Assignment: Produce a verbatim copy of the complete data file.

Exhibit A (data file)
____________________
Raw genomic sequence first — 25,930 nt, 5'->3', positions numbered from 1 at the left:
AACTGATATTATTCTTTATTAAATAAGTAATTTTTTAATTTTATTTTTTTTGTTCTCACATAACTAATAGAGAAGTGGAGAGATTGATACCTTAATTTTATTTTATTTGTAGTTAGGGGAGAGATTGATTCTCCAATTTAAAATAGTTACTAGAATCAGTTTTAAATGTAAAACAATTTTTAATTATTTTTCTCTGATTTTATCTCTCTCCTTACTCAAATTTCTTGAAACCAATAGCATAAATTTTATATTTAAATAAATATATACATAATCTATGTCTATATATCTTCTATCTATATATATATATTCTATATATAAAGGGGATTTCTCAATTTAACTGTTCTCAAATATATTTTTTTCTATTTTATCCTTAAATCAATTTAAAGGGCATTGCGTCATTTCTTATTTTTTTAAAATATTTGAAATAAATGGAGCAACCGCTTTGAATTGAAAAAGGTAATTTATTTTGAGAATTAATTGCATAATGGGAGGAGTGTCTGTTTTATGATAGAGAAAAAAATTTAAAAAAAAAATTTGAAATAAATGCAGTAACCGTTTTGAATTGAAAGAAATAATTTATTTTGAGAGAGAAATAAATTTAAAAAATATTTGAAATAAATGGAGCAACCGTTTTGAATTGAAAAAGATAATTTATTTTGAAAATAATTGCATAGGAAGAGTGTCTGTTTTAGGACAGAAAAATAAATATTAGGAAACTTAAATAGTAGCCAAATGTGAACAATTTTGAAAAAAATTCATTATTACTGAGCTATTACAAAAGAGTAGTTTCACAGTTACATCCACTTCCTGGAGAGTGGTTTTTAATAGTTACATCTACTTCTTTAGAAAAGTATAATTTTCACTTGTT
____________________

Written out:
Raw genomic sequence first — 25,930 nt, 5'->3', positions numbered from 1 at the left:
AACTGATATTATTCTTTATTAAATAAGTAATTTTTTAATTTTATTTTTTTTGTTCTCACATAACTAATAGAGAAGTGGAGAGATTGATACCTTAATTTTATTTTATTTGTAGTTAGGGGAGAGATTGATTCTCCAATTTAAAATAGTTACTAGAATCAGTTTTAAATGTAAAACAATTTTTAATTATTTTTCTCTGATTTTATCTCTCTCCTTACTCAAATTTCTTGAAACCAATAGCATAAATTTTATATTTAAATAAATATATACATAATCTATGTCTATATATCTTCTATCTATATATATATATTCTATATATAAAGGGGATTTCTCAATTTAACTGTTCTCAAATATATTTTTTTCTATTTTATCCTTAAATCAATTTAAAGGGCATTGCGTCATTTCTTATTTTTTTAAAATATTTGAAATAAATGGAGCAACCGCTTTGAATTGAAAAAGGTAATTTATTTTGAGAATTAATTGCATAATGGGAGGAGTGTCTGTTTTATGATAGAGAAAAAAATTTAAAAAAAAAATTTGAAATAAATGCAGTAACCGTTTTGAATTGAAAGAAATAATTTATTTTGAGAGAGAAATAAATTTAAAAAATATTTGAAATAAATGGAGCAACCGTTTTGAATTGAAAAAGATAATTTATTTTGAAAATAATTGCATAGGAAGAGTGTCTGTTTTAGGACAGAAAAATAAATATTAGGAAACTTAAATAGTAGCCAAATGTGAACAATTTTGAAAAAAATTCATTATTACTGAGCTATTACAAAAGAGTAGTTTCACAGTTACATCCACTTCCTGGAGAGTGGTTTTTAATAGTTACATCTACTTCTTTAGAAAAGTATAATTTTCACTTGTT